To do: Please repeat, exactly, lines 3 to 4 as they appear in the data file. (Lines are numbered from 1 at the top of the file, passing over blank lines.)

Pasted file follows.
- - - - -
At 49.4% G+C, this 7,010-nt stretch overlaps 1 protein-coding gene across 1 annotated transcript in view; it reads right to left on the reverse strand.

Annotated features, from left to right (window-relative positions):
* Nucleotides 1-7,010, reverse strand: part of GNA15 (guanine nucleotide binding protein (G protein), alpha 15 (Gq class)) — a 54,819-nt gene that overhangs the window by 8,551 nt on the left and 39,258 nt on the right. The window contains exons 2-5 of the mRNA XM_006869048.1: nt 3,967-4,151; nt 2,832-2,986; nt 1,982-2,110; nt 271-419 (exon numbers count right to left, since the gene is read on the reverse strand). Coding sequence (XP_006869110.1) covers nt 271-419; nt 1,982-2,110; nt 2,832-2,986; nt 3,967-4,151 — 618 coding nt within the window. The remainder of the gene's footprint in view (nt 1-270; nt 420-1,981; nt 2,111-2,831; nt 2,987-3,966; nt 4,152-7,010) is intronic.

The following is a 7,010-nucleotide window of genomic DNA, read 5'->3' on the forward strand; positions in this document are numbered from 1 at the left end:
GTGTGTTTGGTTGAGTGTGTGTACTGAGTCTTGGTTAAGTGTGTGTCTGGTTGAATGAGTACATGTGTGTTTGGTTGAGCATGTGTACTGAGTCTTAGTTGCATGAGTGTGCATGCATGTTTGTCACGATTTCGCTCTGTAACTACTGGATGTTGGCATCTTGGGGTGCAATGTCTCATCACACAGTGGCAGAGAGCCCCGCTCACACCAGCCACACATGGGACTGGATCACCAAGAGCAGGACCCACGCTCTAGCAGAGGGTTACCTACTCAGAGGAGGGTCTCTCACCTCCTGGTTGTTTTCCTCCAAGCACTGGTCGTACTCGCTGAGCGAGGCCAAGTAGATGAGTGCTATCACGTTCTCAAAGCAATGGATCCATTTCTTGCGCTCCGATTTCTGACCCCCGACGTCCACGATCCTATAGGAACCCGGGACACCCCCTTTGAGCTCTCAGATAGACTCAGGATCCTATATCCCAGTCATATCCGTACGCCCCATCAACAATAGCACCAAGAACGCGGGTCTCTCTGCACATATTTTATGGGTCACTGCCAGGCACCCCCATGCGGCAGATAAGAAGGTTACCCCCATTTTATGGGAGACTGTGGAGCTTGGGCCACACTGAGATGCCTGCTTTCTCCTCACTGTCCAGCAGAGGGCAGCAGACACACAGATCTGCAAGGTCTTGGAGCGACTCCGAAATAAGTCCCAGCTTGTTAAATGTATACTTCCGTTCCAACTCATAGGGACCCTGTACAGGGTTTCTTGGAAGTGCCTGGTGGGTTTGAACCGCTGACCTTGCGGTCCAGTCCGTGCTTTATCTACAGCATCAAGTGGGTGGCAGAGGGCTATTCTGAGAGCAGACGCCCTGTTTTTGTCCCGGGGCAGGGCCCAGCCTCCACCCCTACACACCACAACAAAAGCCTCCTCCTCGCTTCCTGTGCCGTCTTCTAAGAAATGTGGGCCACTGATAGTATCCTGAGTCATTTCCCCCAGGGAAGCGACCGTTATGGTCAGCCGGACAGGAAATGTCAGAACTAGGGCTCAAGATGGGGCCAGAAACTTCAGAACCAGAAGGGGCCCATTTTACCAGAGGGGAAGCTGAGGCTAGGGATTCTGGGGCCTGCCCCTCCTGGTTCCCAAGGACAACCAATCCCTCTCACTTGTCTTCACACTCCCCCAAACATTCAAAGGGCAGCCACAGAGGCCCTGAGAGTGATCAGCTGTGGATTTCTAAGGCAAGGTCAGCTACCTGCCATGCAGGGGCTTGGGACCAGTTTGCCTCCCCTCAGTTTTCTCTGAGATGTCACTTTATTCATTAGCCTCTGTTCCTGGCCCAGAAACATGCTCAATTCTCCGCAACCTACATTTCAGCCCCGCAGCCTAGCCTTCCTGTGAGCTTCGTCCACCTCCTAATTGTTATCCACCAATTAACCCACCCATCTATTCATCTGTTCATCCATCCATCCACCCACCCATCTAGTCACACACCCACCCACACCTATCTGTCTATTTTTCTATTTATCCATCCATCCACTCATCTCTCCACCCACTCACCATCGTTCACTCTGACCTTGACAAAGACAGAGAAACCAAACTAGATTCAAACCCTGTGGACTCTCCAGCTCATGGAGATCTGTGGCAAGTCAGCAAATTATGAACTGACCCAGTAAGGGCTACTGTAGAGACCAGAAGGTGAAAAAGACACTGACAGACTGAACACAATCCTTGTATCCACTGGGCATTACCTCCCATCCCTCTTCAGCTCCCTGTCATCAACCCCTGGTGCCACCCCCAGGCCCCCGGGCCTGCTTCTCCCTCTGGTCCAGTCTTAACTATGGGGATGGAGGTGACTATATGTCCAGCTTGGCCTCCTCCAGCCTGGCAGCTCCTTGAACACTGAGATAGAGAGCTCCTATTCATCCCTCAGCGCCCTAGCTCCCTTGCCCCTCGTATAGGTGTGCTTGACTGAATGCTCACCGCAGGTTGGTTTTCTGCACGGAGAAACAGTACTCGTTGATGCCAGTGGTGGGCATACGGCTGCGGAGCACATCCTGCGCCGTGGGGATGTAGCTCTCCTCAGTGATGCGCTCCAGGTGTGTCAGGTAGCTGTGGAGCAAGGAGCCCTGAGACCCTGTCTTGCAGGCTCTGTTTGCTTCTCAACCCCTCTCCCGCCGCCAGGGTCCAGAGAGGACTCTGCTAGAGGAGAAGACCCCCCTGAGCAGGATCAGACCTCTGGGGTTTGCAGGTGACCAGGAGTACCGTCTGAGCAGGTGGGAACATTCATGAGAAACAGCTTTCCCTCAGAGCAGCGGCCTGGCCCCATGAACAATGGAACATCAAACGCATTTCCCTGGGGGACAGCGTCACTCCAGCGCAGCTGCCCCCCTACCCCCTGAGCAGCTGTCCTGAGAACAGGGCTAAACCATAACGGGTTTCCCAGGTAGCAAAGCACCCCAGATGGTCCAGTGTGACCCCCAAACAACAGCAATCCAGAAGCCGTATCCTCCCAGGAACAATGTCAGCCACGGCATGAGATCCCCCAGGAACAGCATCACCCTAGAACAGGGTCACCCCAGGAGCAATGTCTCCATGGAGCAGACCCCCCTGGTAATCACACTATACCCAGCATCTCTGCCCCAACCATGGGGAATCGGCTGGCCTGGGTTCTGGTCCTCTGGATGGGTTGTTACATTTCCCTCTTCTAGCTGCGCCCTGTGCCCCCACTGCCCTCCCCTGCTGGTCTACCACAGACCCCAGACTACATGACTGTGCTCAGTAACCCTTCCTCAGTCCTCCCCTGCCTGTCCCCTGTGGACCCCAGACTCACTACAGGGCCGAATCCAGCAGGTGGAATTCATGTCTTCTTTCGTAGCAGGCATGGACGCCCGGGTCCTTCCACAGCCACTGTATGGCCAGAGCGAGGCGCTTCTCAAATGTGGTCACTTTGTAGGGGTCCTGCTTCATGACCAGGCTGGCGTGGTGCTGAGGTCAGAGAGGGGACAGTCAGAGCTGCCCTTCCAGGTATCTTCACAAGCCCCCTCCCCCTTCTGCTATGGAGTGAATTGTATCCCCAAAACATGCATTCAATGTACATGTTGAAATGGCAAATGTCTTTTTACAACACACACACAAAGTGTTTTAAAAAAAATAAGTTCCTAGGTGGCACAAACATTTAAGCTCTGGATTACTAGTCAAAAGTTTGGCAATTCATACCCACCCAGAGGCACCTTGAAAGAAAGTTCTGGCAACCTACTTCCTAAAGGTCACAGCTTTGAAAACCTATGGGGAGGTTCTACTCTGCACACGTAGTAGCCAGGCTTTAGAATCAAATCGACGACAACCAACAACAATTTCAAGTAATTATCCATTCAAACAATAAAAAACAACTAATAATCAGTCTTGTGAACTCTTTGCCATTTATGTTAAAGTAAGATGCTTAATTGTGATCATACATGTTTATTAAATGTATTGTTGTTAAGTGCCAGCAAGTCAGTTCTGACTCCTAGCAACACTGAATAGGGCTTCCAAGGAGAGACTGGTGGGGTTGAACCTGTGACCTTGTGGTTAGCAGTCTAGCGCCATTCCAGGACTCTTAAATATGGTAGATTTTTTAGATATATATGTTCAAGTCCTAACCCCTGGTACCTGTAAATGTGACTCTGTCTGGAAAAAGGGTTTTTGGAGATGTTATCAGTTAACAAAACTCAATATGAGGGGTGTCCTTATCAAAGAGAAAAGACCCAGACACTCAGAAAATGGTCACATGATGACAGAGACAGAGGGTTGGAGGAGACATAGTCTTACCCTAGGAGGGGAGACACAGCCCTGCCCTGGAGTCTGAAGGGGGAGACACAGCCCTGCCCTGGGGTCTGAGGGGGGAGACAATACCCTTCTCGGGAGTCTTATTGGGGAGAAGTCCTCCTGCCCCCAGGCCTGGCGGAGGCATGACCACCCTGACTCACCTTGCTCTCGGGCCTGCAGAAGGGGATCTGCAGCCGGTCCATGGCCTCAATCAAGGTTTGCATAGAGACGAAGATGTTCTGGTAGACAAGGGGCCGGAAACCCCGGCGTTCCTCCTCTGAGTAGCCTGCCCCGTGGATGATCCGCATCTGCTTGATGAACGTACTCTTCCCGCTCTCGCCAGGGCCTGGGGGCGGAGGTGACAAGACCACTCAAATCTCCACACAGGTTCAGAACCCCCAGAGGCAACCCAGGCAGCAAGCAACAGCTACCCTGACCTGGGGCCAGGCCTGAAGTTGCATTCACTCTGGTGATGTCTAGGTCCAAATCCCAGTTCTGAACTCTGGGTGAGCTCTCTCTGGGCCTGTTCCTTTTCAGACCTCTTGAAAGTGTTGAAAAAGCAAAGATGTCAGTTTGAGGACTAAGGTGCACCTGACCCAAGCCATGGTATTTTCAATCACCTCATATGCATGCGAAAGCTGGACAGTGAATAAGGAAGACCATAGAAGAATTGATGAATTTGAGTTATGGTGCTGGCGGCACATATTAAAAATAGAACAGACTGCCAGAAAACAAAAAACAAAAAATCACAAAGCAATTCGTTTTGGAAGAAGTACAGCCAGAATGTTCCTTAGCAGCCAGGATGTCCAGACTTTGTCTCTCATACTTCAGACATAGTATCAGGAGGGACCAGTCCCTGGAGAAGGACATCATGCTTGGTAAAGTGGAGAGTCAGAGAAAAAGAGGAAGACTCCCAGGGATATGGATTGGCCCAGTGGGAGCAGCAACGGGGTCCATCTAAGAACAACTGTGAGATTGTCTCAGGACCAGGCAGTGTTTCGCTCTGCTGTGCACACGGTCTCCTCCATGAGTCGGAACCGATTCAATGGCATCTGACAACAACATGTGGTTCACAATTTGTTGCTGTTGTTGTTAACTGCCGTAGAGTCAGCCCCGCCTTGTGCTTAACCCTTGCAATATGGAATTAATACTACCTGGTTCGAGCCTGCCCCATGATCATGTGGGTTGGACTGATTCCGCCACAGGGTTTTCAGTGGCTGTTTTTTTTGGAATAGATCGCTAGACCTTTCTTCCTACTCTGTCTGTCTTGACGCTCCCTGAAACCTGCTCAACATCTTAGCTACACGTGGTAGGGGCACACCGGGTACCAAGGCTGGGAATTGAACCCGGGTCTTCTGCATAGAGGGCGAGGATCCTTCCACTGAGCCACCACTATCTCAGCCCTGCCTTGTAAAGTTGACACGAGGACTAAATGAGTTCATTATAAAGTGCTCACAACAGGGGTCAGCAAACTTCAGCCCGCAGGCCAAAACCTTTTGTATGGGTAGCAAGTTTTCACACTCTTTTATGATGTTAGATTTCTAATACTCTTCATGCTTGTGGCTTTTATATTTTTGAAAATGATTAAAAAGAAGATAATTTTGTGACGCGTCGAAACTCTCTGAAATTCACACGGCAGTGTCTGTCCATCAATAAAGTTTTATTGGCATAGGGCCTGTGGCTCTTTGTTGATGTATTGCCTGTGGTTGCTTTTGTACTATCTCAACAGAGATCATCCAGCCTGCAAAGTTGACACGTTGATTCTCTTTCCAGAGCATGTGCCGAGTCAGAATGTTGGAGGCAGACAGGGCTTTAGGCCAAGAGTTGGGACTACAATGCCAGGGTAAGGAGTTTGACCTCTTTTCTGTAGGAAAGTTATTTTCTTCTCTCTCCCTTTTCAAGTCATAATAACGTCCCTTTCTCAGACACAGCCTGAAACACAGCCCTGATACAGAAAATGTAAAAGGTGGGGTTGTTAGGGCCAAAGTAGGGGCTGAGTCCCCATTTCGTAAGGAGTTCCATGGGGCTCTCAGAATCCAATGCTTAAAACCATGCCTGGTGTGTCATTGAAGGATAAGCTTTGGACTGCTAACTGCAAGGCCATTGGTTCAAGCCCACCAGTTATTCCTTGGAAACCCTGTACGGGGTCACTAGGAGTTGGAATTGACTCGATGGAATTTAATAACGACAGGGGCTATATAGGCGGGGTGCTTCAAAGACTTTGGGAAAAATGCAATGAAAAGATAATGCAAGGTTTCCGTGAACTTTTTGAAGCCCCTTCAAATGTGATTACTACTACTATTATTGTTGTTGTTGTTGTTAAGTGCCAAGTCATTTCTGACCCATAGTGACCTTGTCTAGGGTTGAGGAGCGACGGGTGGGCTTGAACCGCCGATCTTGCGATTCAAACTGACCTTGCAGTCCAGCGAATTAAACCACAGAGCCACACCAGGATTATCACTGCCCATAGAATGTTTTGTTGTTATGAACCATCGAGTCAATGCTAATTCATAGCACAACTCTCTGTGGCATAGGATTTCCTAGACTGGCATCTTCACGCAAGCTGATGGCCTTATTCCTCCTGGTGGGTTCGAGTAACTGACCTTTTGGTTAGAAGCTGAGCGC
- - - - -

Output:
* Nucleotides 1-7,010, reverse strand: part of GNA15 (guanine nucleotide binding protein (G protein), alpha 15 (Gq class)) — a 54,819-nt gene that overhangs the window by 8,551 nt on the left and 39,258 nt on the right. The window contains exons 2-5 of the mRNA XM_006869048.1: nt 3,967-4,151; nt 2,832-2,986; nt 1,982-2,110; nt 271-419 (exon numbers count right to left, since the gene is read on the reverse strand). Coding sequence (XP_006869110.1) covers nt 271-419; nt 1,982-2,110; nt 2,832-2,986; nt 3,967-4,151 — 618 coding nt within the window. The remainder of the gene's footprint in view (nt 1-270; nt 420-1,981; nt 2,111-2,831; nt 2,987-3,966; nt 4,152-7,010) is intronic.

The following is a 7,010-nucleotide window of genomic DNA, read 5'->3' on the forward strand; positions in this document are numbered from 1 at the left end: